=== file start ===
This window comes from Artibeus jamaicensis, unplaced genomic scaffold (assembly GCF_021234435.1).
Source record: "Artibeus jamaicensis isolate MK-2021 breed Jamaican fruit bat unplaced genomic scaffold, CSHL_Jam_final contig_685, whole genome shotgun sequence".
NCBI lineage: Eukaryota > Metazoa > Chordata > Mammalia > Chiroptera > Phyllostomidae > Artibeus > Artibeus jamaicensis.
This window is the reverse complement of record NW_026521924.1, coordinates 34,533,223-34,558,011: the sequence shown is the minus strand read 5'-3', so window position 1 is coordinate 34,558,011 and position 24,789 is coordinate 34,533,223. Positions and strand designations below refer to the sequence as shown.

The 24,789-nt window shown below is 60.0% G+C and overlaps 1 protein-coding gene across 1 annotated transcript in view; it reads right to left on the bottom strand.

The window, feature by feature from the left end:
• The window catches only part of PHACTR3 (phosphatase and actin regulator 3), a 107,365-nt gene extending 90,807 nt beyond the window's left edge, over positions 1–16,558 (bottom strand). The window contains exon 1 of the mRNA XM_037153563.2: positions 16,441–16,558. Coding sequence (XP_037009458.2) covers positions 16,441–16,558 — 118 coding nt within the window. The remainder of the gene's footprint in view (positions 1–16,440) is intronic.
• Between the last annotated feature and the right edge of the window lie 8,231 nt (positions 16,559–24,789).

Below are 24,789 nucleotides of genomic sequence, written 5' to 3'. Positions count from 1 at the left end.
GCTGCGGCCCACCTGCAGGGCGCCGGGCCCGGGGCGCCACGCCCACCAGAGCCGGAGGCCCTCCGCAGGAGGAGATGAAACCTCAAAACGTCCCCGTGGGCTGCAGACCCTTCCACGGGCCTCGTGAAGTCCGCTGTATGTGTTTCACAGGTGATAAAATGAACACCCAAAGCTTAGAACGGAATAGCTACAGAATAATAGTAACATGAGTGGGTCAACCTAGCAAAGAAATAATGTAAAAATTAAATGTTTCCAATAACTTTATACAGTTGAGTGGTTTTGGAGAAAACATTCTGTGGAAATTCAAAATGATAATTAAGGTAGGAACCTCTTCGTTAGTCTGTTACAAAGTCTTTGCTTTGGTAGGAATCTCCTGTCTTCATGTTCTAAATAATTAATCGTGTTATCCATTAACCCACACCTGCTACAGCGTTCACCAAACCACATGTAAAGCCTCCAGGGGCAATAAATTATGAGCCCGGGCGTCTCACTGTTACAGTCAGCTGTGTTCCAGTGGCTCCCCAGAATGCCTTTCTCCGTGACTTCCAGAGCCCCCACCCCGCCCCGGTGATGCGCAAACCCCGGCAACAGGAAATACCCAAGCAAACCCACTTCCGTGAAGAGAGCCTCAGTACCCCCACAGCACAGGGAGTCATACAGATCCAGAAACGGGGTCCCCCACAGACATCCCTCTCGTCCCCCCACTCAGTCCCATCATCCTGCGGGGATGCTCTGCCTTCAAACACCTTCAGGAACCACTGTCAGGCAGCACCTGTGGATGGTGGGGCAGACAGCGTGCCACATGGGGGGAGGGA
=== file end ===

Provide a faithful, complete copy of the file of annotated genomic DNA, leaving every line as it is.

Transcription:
This window comes from Artibeus jamaicensis, unplaced genomic scaffold (assembly GCF_021234435.1).
Source record: "Artibeus jamaicensis isolate MK-2021 breed Jamaican fruit bat unplaced genomic scaffold, CSHL_Jam_final contig_685, whole genome shotgun sequence".
NCBI lineage: Eukaryota > Metazoa > Chordata > Mammalia > Chiroptera > Phyllostomidae > Artibeus > Artibeus jamaicensis.
This window is the reverse complement of record NW_026521924.1, coordinates 34,533,223-34,558,011: the sequence shown is the minus strand read 5'-3', so window position 1 is coordinate 34,558,011 and position 24,789 is coordinate 34,533,223. Positions and strand designations below refer to the sequence as shown.

The 24,789-nt window shown below is 60.0% G+C and overlaps 1 protein-coding gene across 1 annotated transcript in view; it reads right to left on the bottom strand.

The window, feature by feature from the left end:
• The window catches only part of PHACTR3 (phosphatase and actin regulator 3), a 107,365-nt gene extending 90,807 nt beyond the window's left edge, over positions 1–16,558 (bottom strand). The window contains exon 1 of the mRNA XM_037153563.2: positions 16,441–16,558. Coding sequence (XP_037009458.2) covers positions 16,441–16,558 — 118 coding nt within the window. The remainder of the gene's footprint in view (positions 1–16,440) is intronic.
• Between the last annotated feature and the right edge of the window lie 8,231 nt (positions 16,559–24,789).

Below are 24,789 nucleotides of genomic sequence, written 5' to 3'. Positions count from 1 at the left end.
GCTGCGGCCCACCTGCAGGGCGCCGGGCCCGGGGCGCCACGCCCACCAGAGCCGGAGGCCCTCCGCAGGAGGAGATGAAACCTCAAAACGTCCCCGTGGGCTGCAGACCCTTCCACGGGCCTCGTGAAGTCCGCTGTATGTGTTTCACAGGTGATAAAATGAACACCCAAAGCTTAGAACGGAATAGCTACAGAATAATAGTAACATGAGTGGGTCAACCTAGCAAAGAAATAATGTAAAAATTAAATGTTTCCAATAACTTTATACAGTTGAGTGGTTTTGGAGAAAACATTCTGTGGAAATTCAAAATGATAATTAAGGTAGGAACCTCTTCGTTAGTCTGTTACAAAGTCTTTGCTTTGGTAGGAATCTCCTGTCTTCATGTTCTAAATAATTAATCGTGTTATCCATTAACCCACACCTGCTACAGCGTTCACCAAACCACATGTAAAGCCTCCAGGGGCAATAAATTATGAGCCCGGGCGTCTCACTGTTACAGTCAGCTGTGTTCCAGTGGCTCCCCAGAATGCCTTTCTCCGTGACTTCCAGAGCCCCCACCCCGCCCCGGTGATGCGCAAACCCCGGCAACAGGAAATACCCAAGCAAACCCACTTCCGTGAAGAGAGCCTCAGTACCCCCACAGCACAGGGAGTCATACAGATCCAGAAACGGGGTCCCCCACAGACATCCCTCTCGTCCCCCCACTCAGTCCCATCATCCTGCGGGGATGCTCTGCCTTCAAACACCTTCAGGAACCACTGTCAGGCAGCACCTGTGGATGGTGGGGCAGACAGCGTGCCACATGGGGGGAGGGA